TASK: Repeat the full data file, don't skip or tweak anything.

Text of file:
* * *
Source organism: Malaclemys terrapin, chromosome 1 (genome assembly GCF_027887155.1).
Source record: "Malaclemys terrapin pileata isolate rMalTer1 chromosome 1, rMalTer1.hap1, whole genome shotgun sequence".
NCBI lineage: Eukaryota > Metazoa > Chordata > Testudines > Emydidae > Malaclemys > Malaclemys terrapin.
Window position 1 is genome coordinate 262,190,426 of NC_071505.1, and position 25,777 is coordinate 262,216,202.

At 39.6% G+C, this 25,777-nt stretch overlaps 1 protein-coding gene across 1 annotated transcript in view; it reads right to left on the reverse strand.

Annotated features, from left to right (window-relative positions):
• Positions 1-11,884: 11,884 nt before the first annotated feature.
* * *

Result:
Source organism: Malaclemys terrapin, chromosome 1 (genome assembly GCF_027887155.1).
Source record: "Malaclemys terrapin pileata isolate rMalTer1 chromosome 1, rMalTer1.hap1, whole genome shotgun sequence".
NCBI lineage: Eukaryota > Metazoa > Chordata > Testudines > Emydidae > Malaclemys > Malaclemys terrapin.
Window position 1 is genome coordinate 262,190,426 of NC_071505.1, and position 25,777 is coordinate 262,216,202.

At 39.6% G+C, this 25,777-nt stretch overlaps 1 protein-coding gene across 1 annotated transcript in view; it reads right to left on the reverse strand.

Annotated features, from left to right (window-relative positions):
• Positions 1-11,884: 11,884 nt before the first annotated feature.